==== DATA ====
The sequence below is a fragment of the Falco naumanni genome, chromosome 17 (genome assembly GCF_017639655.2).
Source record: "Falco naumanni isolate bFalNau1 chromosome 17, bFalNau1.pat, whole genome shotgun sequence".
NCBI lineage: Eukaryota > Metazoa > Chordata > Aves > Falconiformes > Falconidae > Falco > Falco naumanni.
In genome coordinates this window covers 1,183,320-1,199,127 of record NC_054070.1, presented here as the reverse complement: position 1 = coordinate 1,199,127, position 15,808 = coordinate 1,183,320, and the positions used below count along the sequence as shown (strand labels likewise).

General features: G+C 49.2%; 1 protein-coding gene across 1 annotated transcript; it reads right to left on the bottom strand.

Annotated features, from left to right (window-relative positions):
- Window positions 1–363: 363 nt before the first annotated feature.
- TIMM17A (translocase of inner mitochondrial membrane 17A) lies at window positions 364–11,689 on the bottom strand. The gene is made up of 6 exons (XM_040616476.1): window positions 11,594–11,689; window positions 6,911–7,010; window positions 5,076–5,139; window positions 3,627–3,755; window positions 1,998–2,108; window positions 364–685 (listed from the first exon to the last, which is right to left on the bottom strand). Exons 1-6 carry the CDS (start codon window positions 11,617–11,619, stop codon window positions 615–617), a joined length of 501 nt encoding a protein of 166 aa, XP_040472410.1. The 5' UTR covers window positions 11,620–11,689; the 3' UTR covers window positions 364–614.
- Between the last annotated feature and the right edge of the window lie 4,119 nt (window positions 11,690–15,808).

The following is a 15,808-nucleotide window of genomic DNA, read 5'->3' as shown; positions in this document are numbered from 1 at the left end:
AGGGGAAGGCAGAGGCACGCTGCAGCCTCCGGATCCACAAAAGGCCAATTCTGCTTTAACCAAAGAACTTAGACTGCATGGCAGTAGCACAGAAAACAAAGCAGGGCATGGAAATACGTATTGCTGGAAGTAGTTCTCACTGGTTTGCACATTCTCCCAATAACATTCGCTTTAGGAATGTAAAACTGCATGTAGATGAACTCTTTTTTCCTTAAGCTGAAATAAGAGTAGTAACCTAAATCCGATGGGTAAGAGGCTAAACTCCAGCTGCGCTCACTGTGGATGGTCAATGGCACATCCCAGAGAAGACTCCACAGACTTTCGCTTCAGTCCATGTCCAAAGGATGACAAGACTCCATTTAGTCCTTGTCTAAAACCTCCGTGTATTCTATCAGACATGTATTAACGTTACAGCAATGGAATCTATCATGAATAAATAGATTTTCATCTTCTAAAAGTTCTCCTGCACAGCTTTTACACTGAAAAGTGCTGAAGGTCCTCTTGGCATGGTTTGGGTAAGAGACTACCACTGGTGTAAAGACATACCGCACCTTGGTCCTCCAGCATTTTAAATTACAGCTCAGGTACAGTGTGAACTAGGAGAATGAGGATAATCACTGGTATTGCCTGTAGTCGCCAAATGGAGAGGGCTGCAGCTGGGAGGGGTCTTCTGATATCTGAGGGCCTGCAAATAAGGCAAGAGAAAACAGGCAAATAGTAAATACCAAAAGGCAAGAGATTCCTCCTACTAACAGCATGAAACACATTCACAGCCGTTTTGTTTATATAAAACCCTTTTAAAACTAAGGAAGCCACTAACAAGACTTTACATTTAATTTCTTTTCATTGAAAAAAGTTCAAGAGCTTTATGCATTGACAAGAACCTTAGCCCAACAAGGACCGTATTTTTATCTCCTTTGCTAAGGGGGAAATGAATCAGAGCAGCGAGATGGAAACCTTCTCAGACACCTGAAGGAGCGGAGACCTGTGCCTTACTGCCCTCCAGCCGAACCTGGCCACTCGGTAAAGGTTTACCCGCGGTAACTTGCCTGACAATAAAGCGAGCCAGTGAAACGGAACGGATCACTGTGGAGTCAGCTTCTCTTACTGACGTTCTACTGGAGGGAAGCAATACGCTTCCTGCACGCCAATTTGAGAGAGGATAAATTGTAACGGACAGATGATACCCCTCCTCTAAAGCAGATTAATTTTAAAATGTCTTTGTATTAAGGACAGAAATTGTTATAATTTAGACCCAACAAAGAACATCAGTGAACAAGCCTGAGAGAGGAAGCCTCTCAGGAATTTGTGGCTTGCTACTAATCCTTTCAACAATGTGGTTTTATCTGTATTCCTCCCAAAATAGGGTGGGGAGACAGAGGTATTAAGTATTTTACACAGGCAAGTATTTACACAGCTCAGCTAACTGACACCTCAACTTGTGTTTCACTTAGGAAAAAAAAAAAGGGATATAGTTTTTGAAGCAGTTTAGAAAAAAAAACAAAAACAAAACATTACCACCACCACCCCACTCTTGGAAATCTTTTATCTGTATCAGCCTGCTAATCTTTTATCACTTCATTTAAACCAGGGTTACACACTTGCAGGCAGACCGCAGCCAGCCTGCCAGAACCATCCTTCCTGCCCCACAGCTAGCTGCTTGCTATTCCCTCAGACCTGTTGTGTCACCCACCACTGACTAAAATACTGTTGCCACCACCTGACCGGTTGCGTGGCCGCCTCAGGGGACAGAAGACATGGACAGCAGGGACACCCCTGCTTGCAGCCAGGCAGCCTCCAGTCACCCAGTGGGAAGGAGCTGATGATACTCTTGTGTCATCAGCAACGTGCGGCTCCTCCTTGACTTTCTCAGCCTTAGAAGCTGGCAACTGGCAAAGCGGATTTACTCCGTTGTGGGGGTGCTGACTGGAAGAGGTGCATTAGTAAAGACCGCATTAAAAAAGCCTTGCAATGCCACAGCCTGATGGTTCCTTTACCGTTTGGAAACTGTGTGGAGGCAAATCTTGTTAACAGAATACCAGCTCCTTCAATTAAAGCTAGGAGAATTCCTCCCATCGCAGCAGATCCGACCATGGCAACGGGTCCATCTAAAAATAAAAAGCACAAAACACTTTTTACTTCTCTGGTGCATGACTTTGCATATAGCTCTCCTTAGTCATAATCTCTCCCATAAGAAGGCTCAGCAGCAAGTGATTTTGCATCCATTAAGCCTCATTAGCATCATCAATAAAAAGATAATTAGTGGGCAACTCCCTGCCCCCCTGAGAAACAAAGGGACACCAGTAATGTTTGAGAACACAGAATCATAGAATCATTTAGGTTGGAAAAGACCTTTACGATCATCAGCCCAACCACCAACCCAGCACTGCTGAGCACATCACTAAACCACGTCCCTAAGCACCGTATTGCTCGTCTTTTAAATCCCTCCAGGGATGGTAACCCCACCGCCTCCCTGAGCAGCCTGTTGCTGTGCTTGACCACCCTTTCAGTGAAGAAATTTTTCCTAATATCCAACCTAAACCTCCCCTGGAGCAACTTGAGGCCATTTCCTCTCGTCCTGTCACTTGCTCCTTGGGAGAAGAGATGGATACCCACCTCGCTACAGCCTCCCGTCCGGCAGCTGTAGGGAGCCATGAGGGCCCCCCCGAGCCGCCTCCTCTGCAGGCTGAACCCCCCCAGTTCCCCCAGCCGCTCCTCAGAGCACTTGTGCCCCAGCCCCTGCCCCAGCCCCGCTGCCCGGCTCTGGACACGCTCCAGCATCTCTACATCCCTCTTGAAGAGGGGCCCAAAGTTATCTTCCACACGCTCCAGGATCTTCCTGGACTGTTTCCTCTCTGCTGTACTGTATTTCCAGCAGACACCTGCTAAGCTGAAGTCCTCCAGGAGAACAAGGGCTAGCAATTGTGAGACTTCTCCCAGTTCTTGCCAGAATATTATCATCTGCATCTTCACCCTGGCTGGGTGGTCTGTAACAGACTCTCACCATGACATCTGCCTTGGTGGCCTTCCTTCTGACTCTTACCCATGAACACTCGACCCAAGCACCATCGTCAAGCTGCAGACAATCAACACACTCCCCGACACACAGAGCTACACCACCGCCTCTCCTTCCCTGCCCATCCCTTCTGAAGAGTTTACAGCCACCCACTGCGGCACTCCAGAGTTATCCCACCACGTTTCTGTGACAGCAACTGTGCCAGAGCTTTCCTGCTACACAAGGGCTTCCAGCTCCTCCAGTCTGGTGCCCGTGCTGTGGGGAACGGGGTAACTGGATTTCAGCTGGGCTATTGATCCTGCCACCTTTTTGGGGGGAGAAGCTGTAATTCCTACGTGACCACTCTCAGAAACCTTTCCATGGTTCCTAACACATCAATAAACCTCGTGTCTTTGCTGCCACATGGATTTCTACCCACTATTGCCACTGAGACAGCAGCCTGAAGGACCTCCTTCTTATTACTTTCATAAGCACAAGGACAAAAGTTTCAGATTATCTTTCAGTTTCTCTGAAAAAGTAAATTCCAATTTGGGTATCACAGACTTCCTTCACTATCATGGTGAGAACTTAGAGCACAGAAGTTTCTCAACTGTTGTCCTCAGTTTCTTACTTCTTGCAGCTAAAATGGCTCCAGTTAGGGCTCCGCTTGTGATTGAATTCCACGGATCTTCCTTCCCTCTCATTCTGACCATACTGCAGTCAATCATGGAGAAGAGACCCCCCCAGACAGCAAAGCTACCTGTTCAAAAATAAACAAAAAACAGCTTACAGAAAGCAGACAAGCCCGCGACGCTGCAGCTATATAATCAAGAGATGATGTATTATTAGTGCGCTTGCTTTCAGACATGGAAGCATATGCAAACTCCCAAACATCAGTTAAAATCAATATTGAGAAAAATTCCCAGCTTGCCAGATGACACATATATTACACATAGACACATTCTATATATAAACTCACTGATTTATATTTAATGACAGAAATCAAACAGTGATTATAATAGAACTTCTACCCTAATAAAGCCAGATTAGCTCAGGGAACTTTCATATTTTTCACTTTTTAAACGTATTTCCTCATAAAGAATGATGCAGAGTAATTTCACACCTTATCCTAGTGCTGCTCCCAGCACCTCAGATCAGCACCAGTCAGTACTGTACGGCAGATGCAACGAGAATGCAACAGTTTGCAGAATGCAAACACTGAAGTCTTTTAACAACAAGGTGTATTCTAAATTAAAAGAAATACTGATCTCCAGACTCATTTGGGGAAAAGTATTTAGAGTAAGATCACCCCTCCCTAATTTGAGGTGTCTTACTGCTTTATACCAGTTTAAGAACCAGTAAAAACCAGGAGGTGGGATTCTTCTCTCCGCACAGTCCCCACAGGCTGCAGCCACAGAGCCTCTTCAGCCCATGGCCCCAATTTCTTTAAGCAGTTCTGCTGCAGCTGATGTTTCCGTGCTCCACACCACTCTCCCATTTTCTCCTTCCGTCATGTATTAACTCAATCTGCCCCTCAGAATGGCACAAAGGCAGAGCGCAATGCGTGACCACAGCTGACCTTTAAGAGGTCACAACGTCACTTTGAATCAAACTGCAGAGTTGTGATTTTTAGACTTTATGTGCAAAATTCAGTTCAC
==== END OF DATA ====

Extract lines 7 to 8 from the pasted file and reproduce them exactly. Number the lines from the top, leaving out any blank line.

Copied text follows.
- Window positions 1–363: 363 nt before the first annotated feature.
- TIMM17A (translocase of inner mitochondrial membrane 17A) lies at window positions 364–11,689 on the bottom strand. The gene is made up of 6 exons (XM_040616476.1): window positions 11,594–11,689; window positions 6,911–7,010; window positions 5,076–5,139; window positions 3,627–3,755; window positions 1,998–2,108; window positions 364–685 (listed from the first exon to the last, which is right to left on the bottom strand). Exons 1-6 carry the CDS (start codon window positions 11,617–11,619, stop codon window positions 615–617), a joined length of 501 nt encoding a protein of 166 aa, XP_040472410.1. The 5' UTR covers window positions 11,620–11,689; the 3' UTR covers window positions 364–614.